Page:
Backpacking with a toddler: Our first adventure and tips to make this first trip easier

Backpacking with a toddler: Our first adventure and tips to make this first trip easier

What an amazing trip we had, backpacking with our little guy for the first time. We decided to go up Brandywine meadows which was a hike I had done a year prior. It  was about 4 km hike with some but really minor elevation,  as our first backpacking experience with Jackson, we wanted to keep it close to home and not too deep into the backcountry.

The best thing about hiking with a young child is it makes you slow down and enjoy every little things along the way. It’s not about the destination its about the journey and learn to appreciate nature in all it’s forms. The beautiful view we had once we got into the meadows was breath taking. The alpine flowers were out as bright as can be, the creeks were full blast  and the birds were singing. It was exactly what we were looking for, we wanted a place to go to disconnect… disconnect to better connect with nature and ourselves. There’s nowhere better than out in the backcountry to truly connect with your family. The bonds that we get out there is magical, there is no one but the three of us up here.

We found our perfect campsite where we’re gonna stay the night, the 360 view of the mountains was stunning.

That smile Jackson has anytime we’re out in nature and he gets to run around and explore the surroundings is worth a million dollars. He is having so much fun out there, and it makes me so proud to see how interested he is in the outdoor.

Tips and tricks to make this first backpacking/camping trip easier

Carrier: Since Jackson is still young and couldn’t walk all the way up on his own, One of us was carrying him in our Deuter child carrier. Its important to have a good carrier, it needs to be comfortable for the child and also the person who will be carrying him all the way up. It’s also nice to have lots of storage in the carrier so the other person is not stuck carrying everything else we had to bring.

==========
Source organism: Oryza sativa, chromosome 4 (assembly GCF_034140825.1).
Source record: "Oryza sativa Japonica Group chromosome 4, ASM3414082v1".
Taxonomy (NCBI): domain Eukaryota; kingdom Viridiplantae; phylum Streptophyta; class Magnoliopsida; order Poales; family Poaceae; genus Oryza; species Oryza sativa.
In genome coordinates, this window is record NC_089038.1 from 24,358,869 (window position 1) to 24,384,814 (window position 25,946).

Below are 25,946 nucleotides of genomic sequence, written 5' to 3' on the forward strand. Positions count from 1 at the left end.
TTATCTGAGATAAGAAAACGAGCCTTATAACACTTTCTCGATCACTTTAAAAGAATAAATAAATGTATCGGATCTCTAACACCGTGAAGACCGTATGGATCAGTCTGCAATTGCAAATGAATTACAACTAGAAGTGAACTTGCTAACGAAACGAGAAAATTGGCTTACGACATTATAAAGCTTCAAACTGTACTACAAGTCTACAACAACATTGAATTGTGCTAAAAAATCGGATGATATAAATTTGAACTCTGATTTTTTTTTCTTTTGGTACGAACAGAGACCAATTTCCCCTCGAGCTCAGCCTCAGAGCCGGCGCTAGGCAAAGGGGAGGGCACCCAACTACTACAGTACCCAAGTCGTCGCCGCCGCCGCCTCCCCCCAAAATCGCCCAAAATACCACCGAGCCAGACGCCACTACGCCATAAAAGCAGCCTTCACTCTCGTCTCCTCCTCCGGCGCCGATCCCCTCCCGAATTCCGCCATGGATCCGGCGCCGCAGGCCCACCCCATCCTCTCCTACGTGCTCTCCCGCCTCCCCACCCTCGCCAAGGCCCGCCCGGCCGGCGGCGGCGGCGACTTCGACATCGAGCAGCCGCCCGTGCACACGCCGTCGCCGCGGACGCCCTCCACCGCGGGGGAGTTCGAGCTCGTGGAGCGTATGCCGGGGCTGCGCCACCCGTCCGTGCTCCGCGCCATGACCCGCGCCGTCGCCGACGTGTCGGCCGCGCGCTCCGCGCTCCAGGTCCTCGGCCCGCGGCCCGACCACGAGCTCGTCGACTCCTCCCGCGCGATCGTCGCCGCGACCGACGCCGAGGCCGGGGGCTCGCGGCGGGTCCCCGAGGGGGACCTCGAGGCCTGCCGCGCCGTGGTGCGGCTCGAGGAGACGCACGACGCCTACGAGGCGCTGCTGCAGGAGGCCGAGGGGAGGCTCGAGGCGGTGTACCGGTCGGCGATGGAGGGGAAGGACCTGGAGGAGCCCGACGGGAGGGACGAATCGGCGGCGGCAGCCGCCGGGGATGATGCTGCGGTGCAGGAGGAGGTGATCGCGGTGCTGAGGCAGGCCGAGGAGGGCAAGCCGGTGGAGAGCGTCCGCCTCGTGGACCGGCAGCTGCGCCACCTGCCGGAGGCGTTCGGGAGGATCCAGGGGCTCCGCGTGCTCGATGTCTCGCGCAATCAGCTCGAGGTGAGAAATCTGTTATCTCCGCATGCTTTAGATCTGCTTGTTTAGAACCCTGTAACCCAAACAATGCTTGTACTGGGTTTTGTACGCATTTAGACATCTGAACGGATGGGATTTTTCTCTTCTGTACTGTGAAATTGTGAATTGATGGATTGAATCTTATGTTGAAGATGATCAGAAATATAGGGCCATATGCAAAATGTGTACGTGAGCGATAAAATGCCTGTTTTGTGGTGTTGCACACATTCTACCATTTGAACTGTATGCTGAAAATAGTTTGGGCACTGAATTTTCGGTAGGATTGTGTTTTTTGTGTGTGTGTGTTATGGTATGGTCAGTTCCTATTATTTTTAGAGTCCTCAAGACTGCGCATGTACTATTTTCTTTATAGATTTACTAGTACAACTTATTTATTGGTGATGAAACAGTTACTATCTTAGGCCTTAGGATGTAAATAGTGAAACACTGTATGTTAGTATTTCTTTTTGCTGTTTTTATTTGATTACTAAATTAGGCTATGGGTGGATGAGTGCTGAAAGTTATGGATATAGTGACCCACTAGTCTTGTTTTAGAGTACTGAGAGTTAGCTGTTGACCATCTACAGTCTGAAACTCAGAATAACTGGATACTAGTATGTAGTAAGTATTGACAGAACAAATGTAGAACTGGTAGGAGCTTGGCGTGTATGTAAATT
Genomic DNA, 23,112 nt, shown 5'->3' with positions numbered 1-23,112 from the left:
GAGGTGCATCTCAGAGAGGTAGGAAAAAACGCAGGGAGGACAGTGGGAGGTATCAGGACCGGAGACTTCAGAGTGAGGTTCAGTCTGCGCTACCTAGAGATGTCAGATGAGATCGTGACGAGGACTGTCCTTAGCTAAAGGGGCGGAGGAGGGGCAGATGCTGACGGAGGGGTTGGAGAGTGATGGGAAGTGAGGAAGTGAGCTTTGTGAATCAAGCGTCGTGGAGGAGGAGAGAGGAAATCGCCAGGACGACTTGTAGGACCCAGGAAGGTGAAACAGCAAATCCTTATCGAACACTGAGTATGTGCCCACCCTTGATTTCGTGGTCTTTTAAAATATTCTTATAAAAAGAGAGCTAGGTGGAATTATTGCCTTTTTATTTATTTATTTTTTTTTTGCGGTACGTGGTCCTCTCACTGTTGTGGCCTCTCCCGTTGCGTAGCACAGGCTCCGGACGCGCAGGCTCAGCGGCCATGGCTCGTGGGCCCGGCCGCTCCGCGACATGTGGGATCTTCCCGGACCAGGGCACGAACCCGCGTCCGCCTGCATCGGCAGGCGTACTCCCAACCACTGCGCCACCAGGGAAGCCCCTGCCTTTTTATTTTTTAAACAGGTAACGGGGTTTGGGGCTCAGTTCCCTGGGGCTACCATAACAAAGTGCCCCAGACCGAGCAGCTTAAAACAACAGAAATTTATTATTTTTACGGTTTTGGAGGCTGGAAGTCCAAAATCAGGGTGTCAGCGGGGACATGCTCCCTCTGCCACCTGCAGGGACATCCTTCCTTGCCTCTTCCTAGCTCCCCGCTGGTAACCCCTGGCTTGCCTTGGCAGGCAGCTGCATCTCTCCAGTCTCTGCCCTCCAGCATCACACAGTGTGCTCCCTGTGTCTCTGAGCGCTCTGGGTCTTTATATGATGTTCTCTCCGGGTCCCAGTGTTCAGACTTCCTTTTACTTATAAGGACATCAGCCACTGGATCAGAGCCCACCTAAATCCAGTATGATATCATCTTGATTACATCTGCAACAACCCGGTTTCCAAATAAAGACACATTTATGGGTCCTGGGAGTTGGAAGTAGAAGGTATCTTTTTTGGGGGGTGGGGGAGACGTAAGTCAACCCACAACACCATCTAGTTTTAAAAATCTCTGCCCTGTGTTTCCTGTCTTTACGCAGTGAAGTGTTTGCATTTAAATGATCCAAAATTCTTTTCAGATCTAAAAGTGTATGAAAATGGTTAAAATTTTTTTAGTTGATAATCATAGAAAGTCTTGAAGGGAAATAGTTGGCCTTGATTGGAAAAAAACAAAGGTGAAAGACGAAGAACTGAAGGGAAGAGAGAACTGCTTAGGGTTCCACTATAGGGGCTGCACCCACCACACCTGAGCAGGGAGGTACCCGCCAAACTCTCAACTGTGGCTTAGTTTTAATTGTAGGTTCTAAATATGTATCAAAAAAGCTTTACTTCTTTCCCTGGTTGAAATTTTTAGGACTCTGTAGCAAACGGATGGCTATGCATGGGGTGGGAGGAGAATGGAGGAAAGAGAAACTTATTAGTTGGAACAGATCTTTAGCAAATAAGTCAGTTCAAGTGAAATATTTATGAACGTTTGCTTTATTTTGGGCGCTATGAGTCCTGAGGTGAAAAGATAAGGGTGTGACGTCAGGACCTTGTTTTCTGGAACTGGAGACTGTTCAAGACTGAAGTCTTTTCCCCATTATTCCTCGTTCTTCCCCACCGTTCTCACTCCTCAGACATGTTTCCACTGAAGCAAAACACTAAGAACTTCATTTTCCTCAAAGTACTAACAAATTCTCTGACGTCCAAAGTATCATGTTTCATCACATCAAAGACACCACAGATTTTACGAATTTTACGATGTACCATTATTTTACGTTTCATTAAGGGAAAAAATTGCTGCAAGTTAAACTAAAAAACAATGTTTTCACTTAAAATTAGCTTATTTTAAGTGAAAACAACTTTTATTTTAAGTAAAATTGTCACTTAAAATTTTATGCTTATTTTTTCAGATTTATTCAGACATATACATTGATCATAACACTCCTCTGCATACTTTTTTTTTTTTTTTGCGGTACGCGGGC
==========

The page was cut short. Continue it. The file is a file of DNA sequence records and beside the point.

Gear: Having light weight gear is not a must but is really helpful for long hikes. We had a one person tent where we snuggled in the 3 of us, sleeping bags with compressor bags to make them as small as possible and lightweight kitchen supplies.

Clothing: It’s important to wear comfortable hiking clothes and footwear, there’s nothing worse than a blister on the way up. (in case of blisters, always bring band aids or tape, it will save your day) You  want to bring change of clothes that are also light weight and quick to dry, Some warmer clothes as well since the nights can get quite cold up in the alpine. And for the kids, always pack a bit more, they tend to want to jump in mud and in water, I’m glad we had a couple change of clothes for Jackson since he got quite wet and dirty and we used up every piece of clothes we had for him.

Safety gear: When you are out in nature, anything can happen, it’s unlikely but it’s better to be prepared. I always like to bring a bear spray in case of wild life encounters, a first aid kit, a Whistle and an emergency blanket.

Mosquito: We were not expecting as many flies and mosquito’s up there… I’ve got to say that we were a bit unprepared on this part.  The snow had just melted up there so it was really  swampy, which is mosquito heaven. I always bring an outdoor essential oil  when were out camping, which is a blend of lemongrass and lavender, it usually works well but those flies sure didn’t care about that smell and kept on harassing us. Next time, we will each have one of those mosquito head net.

Food: Snacks, snacks, snacks, bring lots of snacks, especially with kids, it seems to always makes them happy when there starting to have a break down. Some examples of healthy and filling snacks are: Dehydrated fruits, nuts and seeds, I also like to bring crackers, cheese and hummus, Hard boiled eggs and peanut butter sandwich are some good proteins sources and give you energy.  For a light weight but filling breakfast, we like to have Oatmeal mixed with super food like hemp seeds, chia seeds and dried fruits. Dinners will vary on every camping trip, but it’s often some kind of pasta with vegetables, nice and easy.

I hope this post gave you more confidence about going out in the backcountry for a camping trip with you’re family. It’s an adventure, one of a kind and one you will remember forever.

see you out there.

For more of our adventures, go check out our stories on Instagram @thelittleexplorerssquamish and @mariea11


Marie-Andree Racine






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